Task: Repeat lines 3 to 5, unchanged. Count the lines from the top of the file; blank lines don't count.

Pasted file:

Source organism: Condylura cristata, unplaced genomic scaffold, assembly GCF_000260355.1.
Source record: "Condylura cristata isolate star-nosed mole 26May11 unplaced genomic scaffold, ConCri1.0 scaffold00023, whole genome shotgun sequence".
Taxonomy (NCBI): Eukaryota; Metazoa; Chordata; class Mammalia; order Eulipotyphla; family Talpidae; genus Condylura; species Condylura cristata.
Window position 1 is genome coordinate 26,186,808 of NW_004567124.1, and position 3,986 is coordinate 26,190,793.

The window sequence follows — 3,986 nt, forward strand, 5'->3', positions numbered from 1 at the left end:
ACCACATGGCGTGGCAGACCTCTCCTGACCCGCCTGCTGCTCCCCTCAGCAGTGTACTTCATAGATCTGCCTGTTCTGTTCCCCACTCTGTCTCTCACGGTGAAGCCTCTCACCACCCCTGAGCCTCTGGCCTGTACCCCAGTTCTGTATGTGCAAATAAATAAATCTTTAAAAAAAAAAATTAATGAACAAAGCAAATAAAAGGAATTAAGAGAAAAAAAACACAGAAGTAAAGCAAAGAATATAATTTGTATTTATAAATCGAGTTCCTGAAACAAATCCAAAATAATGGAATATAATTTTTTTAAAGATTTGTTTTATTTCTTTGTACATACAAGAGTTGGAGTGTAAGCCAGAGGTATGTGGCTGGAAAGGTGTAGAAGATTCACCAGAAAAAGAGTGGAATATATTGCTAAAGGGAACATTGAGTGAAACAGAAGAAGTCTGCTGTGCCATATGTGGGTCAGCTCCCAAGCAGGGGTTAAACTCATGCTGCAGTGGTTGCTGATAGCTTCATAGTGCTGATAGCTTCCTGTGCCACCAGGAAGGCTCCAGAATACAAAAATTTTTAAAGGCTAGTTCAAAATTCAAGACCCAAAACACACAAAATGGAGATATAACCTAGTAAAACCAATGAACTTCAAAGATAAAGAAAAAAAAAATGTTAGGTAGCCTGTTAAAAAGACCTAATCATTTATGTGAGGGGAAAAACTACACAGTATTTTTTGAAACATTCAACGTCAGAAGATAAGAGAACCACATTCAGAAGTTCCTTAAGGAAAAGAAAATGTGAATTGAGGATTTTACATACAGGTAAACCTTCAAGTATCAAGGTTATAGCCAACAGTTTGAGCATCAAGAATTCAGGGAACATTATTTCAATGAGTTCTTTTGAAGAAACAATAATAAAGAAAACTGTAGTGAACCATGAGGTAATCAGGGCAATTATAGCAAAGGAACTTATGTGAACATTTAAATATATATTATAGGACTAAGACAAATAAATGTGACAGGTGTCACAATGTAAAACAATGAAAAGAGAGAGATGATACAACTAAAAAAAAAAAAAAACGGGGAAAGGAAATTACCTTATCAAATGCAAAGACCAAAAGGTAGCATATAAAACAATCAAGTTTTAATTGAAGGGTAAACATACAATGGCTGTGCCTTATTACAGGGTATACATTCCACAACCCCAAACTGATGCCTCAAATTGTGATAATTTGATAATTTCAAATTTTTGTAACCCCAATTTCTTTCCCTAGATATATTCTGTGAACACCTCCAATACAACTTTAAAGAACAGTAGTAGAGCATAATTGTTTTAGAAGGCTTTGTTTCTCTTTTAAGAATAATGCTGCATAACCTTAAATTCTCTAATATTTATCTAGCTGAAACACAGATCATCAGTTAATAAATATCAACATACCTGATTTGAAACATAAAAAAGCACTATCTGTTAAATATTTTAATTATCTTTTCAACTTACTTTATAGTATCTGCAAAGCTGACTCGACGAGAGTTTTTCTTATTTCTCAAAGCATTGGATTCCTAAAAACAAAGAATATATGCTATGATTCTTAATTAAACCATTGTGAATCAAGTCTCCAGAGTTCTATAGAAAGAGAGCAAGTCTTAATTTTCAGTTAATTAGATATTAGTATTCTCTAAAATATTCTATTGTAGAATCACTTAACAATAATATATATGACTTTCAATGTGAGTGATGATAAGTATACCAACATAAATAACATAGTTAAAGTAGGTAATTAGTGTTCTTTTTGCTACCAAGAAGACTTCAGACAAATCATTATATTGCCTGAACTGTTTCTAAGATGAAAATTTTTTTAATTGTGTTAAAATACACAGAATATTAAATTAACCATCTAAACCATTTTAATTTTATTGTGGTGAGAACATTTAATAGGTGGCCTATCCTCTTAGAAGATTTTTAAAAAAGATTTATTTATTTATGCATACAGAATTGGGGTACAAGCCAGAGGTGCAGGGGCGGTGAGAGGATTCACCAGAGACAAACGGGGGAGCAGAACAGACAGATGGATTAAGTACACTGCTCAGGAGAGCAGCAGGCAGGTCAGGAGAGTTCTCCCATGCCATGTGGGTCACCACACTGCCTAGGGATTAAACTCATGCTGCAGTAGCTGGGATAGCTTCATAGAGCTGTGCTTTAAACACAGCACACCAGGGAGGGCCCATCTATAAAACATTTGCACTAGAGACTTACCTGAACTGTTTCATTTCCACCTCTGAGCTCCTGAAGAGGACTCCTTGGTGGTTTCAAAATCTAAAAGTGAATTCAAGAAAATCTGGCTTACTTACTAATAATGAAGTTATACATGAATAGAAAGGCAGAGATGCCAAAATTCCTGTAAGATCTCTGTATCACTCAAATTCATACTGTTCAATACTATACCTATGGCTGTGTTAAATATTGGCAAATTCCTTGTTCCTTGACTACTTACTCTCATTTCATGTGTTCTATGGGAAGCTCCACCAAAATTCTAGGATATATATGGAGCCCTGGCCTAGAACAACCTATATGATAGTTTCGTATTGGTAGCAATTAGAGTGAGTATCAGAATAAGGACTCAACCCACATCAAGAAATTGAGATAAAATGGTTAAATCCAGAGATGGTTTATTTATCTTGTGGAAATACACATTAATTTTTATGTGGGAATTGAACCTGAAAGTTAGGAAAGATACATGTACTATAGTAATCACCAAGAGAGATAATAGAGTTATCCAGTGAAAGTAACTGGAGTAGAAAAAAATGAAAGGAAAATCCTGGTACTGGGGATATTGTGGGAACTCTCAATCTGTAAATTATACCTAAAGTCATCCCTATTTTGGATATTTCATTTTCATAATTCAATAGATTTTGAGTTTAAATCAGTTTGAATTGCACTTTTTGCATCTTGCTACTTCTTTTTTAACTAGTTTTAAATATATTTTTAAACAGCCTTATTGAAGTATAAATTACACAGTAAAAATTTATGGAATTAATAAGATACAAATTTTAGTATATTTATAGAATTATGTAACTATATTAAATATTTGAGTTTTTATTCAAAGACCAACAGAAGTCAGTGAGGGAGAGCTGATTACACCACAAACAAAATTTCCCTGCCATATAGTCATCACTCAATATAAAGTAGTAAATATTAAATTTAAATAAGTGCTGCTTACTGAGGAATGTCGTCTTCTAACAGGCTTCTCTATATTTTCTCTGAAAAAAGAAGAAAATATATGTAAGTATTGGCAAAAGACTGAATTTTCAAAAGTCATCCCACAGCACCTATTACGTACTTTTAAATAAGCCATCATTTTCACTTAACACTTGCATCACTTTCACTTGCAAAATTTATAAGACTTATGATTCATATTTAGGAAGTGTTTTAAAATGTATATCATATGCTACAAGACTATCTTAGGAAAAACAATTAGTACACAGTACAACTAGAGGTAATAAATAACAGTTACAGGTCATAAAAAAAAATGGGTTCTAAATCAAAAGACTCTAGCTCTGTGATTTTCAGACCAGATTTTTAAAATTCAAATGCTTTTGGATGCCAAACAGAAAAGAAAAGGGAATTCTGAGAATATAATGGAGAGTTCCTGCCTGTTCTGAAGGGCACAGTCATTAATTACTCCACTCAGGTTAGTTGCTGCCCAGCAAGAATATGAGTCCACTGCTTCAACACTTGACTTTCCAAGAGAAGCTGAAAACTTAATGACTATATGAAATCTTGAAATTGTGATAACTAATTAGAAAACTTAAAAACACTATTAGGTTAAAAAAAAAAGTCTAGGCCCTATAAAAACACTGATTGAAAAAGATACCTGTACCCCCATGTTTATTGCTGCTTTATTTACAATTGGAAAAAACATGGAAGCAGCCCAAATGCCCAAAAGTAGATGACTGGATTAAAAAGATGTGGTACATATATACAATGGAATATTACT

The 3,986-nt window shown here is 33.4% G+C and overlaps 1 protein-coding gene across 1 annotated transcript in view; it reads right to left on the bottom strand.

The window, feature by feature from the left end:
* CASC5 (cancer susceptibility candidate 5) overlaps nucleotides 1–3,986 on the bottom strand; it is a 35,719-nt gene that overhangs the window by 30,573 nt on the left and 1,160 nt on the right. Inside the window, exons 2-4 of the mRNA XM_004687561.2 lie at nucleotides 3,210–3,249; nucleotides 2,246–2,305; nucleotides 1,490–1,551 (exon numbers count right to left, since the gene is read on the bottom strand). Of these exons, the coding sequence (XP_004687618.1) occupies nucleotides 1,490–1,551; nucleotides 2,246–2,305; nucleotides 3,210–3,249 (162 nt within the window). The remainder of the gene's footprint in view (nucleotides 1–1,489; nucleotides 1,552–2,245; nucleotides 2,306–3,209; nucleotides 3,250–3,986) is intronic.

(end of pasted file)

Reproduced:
Taxonomy (NCBI): Eukaryota; Metazoa; Chordata; class Mammalia; order Eulipotyphla; family Talpidae; genus Condylura; species Condylura cristata.
Window position 1 is genome coordinate 26,186,808 of NW_004567124.1, and position 3,986 is coordinate 26,190,793.

The window sequence follows — 3,986 nt, forward strand, 5'->3', positions numbered from 1 at the left end: